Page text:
The reporter interviewed one Baltimore Orioles fan coming out and hanging on to their life as they entered the streets of the Bronx. You can guess how he felt about that short porcher. People coming out of the stadium were laughing and cursing at him, and the people watching the game with us on TV weren’t any better. Everyone crowded around this little TV at my dad’s pizza place started cursing at this Orioles fan being interviewed. (Metaphorical things were shoved up his metaphorical ass. It was a Brooklyn thing I guess.)

As a kid, I’d never see adults act in this way together. I didn’t know it was possible. At that point I always expected the adults to just be lifeless and unfun. Baseball brought them all to life though.

As I got older, I started watching games on my own. I consumed everything. My dad, a New York Mets fan and pizza man, obviously had a man-crush on Mike Piazza. That meant I also loved Mike Piazza because my dad did. After he was traded over from the Marlins, I then became one of those weird kids that would not be tolerated on the Internet these days – and rightfully so – that consumed both New York teams.

By the way, remember this guy? My excuse was that I was a kid. What’s his? I shed that Orange and Blue coat before I could vote.

I also consumed Sunday Night Baseball with Joe Morgan. I’ll always have Joe’s voice in my head because of all of those Sunday night games. From there, I was introduced to rivalries like the Cardinals and Cubs. I was also introduced to teams like the Astros as well.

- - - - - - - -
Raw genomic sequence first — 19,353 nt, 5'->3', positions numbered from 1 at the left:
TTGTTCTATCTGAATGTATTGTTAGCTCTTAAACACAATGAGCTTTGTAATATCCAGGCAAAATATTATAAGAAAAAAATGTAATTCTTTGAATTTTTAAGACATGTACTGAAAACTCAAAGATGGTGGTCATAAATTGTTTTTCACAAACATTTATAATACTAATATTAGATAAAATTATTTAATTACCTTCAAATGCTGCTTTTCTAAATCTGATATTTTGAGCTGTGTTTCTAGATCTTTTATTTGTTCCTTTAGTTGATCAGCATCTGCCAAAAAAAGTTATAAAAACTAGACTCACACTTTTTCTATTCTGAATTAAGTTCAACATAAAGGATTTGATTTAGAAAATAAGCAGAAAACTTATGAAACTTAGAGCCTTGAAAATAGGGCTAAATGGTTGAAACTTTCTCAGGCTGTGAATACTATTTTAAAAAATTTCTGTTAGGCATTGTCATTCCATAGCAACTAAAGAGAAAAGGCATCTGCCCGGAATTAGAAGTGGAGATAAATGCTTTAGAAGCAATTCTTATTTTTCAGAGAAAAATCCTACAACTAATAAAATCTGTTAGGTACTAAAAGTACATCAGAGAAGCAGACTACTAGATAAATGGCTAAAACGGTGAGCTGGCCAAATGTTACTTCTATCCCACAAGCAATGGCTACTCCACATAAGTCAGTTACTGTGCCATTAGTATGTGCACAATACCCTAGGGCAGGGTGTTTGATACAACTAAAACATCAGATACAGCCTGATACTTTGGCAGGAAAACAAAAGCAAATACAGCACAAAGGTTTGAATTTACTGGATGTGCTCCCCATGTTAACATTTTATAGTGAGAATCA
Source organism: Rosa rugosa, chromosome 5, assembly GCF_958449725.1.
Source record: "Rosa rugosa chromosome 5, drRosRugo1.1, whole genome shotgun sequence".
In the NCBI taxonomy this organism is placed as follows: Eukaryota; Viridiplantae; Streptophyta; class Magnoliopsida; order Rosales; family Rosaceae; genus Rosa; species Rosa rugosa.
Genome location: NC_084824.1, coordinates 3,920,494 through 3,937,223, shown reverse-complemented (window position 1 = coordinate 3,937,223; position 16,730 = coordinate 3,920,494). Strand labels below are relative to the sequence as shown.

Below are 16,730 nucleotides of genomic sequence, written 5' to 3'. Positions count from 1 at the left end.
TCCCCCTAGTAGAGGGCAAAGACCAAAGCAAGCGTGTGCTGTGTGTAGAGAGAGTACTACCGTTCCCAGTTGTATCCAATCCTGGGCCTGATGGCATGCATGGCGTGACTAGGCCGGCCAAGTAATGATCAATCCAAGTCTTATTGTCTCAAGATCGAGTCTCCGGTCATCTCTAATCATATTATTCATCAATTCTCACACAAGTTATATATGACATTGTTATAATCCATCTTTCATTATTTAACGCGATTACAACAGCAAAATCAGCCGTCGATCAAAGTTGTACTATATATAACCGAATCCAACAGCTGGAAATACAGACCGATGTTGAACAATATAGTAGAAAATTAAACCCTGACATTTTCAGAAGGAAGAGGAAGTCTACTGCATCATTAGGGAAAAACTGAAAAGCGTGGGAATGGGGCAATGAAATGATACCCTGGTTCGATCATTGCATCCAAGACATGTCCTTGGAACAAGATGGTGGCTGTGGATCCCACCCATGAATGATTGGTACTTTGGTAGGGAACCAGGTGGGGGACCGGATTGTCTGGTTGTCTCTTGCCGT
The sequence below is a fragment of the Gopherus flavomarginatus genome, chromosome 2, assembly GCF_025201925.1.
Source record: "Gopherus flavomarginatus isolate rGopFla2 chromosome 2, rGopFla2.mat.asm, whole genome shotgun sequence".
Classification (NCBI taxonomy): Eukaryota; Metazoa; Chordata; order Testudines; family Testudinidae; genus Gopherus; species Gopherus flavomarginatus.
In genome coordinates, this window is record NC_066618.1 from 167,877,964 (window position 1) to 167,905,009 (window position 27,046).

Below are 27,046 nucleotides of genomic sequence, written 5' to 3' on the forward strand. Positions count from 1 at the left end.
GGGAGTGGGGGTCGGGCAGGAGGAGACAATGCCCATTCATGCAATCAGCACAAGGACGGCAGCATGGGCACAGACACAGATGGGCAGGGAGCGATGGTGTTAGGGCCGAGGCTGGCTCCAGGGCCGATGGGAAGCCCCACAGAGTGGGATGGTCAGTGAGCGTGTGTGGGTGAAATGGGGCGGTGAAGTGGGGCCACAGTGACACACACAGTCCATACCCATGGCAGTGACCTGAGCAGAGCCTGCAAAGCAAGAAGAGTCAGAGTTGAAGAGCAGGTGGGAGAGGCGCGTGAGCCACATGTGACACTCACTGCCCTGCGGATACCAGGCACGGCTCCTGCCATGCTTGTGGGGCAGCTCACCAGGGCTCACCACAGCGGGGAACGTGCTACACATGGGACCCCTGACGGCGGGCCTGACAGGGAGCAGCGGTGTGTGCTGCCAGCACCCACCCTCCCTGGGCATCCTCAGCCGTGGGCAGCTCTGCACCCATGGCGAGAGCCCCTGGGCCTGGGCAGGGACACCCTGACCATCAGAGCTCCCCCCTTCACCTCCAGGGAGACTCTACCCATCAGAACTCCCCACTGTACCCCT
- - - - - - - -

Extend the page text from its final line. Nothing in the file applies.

The good Astros with Roy Oswalt and Craig Biggio. (Not the sewage dump that spawned that half-rat/half-human Altuve.) I especially loved Biggio because he was a Long Islander like myself. I always saw him as essentially being the Texas Derek Jeter.

Fun fact: Myself, Craig Biggio and Keith Law are the three most famous Smithtown residents of all-time.

Once the YES Network came around, I was in heaven. My friend AJ – a guy who consumed baseball as much as I did – watched Yankeeographies with me all the time. Most people went on dates in high school. We had Elston Howard and Jorge Posada Yankeeographies memorized. We digested ALL of them.

It was baseball. It was the Yankees. We were obsessed with history and just learning about everything on those docs.

Now I don’t remember the exact moment I fell out of love with baseball. I did though. Looking back, I’m sad letting it get to the point where baseball went from being in every aspect of my life to just not being in at all. It happened a little after the Yankees had won the 2009 World Series.